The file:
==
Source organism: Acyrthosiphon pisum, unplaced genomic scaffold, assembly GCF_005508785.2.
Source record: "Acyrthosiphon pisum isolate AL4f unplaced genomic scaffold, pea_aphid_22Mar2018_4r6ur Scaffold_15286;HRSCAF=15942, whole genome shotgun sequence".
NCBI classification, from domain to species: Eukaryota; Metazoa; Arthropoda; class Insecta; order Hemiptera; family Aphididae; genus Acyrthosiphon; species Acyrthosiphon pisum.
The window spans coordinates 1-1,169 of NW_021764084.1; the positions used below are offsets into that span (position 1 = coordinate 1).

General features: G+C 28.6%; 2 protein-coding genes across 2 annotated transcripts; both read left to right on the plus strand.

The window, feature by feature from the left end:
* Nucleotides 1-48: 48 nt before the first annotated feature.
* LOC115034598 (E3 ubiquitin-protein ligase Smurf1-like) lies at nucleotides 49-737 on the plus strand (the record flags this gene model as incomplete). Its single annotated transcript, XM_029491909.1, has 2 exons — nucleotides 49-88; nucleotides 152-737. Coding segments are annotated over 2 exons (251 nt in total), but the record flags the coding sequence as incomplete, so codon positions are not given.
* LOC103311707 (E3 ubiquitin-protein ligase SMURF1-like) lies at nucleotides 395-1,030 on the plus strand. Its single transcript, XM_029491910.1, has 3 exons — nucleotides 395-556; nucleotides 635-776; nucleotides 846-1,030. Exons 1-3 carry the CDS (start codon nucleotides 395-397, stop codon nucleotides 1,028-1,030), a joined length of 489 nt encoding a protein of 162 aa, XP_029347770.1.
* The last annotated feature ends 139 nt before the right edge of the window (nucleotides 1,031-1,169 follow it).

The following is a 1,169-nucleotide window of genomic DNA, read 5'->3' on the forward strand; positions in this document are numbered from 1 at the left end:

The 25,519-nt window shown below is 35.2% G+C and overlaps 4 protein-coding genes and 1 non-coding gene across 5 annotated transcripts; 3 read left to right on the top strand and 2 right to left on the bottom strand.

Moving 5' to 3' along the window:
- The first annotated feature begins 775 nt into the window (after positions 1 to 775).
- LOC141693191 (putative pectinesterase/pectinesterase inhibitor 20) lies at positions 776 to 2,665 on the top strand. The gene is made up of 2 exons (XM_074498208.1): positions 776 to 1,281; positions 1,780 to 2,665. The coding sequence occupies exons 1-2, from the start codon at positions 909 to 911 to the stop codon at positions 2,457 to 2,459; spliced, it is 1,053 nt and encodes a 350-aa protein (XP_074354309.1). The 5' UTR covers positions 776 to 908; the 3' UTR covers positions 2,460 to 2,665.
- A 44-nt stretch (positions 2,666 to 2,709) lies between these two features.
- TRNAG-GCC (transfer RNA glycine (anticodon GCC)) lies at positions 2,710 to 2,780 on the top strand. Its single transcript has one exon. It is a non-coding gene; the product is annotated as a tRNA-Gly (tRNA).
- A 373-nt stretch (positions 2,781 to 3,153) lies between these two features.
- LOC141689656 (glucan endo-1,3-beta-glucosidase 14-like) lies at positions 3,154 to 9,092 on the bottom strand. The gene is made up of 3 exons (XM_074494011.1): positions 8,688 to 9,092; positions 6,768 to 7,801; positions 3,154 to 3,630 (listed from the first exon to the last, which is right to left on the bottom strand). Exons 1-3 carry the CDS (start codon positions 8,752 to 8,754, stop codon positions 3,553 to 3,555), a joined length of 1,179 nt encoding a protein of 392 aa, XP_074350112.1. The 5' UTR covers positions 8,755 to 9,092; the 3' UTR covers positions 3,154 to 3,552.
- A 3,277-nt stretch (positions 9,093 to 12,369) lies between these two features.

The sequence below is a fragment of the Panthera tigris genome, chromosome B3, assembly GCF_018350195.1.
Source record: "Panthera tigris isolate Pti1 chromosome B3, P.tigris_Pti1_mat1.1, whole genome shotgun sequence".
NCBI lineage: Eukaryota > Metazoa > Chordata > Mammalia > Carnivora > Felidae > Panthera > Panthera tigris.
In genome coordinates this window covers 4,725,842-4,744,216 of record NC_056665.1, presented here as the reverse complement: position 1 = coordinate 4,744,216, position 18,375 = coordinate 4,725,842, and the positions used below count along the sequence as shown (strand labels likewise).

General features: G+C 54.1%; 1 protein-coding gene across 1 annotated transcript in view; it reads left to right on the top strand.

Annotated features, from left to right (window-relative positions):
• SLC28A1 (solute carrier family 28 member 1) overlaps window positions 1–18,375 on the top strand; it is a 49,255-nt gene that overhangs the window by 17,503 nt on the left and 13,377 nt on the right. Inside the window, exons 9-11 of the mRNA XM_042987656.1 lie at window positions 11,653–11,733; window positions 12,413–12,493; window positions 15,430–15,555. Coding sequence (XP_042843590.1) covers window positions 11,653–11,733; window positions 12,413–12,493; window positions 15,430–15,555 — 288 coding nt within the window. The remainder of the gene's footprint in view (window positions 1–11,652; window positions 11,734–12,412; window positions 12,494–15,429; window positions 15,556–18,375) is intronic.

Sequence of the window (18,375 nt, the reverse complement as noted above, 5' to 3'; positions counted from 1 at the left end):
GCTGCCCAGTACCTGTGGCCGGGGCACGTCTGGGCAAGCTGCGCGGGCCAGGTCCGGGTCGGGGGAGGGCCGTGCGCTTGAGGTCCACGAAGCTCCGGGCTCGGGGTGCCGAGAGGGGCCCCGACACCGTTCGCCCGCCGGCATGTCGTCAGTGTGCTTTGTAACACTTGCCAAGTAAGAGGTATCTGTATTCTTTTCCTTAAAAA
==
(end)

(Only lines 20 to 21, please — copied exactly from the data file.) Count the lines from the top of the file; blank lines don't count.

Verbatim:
- A 3,277-nt stretch (positions 9,093 to 12,369) lies between these two features.

The sequence below is a fragment of the Panthera tigris genome, chromosome B3, assembly GCF_018350195.1.